His family removed to Sweden, New York in 1814. At the age of fourteen, he was apprenticed to a printer in Batavia, New York. He removed to Ogdensburg in 1831, and edited there the Northern Light, a weekly newspaper. He later became co-owner of the Times and Advertiser, the Whig paper of St. Lawrence County.
He studied law, was admitted to the bar in 1838, and commenced practice in Ogdensburg.
He was a justice of the New York Supreme Court (4th District) from 1854 to 1876, and was ex officio a judge of the New York Court of Appeals in 1861 and 1869. He was a member of the peace convention of 1861 held in Washington, D.C., in an effort to devise means to prevent the impending war.
James was elected as a Republican to the 45th and 46th United States Congresses, and served from March 4, 1877, to March 3, 1881. While serving his second term in Congress, he was stricken with "paralysis", from which he partially recovered.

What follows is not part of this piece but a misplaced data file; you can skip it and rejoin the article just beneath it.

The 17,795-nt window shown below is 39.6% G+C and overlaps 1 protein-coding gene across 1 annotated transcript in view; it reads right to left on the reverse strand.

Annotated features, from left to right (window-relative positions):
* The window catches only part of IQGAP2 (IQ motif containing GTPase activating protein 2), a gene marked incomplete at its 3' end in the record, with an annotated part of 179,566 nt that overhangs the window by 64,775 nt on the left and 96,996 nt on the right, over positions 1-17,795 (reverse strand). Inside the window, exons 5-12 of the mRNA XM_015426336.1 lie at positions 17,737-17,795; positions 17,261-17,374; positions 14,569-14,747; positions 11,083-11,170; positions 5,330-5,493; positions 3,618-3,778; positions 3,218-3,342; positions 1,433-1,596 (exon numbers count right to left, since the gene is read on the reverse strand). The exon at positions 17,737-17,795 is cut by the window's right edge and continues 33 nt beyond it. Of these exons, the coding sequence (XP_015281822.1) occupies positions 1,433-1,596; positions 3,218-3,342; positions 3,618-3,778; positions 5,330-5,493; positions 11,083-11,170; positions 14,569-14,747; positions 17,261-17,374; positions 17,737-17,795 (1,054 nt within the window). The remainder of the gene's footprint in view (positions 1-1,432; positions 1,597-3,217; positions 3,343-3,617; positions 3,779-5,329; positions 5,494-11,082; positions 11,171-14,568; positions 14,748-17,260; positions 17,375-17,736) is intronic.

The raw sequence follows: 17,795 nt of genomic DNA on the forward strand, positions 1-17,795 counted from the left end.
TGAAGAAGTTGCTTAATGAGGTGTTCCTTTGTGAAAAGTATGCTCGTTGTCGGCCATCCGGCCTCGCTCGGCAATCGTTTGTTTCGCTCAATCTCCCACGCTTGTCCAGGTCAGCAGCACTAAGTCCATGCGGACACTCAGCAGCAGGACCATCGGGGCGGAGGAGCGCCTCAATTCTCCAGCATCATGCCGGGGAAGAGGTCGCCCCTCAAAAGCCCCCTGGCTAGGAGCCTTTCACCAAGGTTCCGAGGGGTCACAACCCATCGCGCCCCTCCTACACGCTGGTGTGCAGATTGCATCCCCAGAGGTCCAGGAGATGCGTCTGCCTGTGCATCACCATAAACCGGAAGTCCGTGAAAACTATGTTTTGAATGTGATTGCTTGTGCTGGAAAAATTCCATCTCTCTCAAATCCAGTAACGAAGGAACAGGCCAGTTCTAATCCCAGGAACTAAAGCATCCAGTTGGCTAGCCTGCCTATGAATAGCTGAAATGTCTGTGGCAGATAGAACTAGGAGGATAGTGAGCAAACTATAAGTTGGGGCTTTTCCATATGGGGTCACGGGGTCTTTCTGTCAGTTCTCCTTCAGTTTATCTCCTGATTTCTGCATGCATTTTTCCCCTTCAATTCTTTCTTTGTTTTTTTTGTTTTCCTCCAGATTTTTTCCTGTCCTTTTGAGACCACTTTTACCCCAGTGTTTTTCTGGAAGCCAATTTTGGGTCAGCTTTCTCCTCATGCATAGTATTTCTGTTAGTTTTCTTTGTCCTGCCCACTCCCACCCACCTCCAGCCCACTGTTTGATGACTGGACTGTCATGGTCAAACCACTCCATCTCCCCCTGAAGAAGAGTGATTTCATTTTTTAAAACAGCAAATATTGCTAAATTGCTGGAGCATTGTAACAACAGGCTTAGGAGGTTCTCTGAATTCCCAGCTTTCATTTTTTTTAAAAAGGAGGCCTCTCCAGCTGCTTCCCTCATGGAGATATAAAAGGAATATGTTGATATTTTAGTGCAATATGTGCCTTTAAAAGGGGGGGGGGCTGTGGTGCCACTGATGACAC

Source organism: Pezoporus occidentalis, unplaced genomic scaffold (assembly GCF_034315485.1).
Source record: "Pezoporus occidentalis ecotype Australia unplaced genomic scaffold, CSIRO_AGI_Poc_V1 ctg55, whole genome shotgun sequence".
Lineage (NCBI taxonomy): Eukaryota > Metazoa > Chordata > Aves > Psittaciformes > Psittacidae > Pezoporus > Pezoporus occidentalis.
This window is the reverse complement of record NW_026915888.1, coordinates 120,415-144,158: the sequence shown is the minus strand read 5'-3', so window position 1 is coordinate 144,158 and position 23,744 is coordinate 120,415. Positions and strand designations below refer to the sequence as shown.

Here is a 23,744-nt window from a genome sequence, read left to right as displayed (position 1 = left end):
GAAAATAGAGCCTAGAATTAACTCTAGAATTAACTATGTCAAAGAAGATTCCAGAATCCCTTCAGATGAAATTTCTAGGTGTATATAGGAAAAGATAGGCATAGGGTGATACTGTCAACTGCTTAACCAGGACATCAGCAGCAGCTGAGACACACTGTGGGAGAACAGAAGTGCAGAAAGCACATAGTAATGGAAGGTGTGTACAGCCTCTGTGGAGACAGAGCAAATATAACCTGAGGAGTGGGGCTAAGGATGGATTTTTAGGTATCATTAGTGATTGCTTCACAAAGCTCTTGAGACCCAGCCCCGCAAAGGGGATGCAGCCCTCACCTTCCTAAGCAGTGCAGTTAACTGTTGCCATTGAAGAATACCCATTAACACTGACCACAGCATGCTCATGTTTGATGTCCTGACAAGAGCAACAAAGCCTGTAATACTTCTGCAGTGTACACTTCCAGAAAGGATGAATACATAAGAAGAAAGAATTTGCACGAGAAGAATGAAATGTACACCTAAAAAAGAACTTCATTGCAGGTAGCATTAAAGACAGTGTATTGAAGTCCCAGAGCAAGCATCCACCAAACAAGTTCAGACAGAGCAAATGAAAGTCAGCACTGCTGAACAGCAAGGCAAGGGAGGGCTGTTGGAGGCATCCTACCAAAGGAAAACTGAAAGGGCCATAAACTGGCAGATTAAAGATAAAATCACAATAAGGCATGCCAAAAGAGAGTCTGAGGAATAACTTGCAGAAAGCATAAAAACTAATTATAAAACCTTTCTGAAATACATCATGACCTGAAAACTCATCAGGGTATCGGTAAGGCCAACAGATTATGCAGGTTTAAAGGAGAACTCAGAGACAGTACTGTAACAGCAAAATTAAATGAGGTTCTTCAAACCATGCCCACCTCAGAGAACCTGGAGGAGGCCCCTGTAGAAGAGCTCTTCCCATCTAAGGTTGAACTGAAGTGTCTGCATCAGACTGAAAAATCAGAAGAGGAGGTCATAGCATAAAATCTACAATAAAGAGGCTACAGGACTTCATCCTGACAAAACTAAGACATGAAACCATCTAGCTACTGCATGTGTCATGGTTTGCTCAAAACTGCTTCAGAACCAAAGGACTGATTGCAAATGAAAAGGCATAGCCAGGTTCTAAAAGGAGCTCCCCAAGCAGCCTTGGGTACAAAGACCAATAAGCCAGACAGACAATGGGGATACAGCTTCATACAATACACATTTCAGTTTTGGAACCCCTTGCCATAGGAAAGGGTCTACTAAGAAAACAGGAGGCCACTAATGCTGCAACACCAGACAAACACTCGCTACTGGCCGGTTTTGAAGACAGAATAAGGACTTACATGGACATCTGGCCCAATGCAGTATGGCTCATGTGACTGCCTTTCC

He was buried at the City Cemetery in Ogdensburg.
- United States Congress. "Amaziah B. James (id: J000044)". Biographical Directory of the United States Congress.
- The New York Civil List compiled by Franklin Benjamin Hough (page 351; Weed, Parsons and Co., 1858)
-  Court of Appeals judges
|U.S. House of Representatives|
|Preceded by |
William A. Wheeler
| Member of the U.S. House of Representatives |
from New York's 19th congressional district
Abraham X. Parker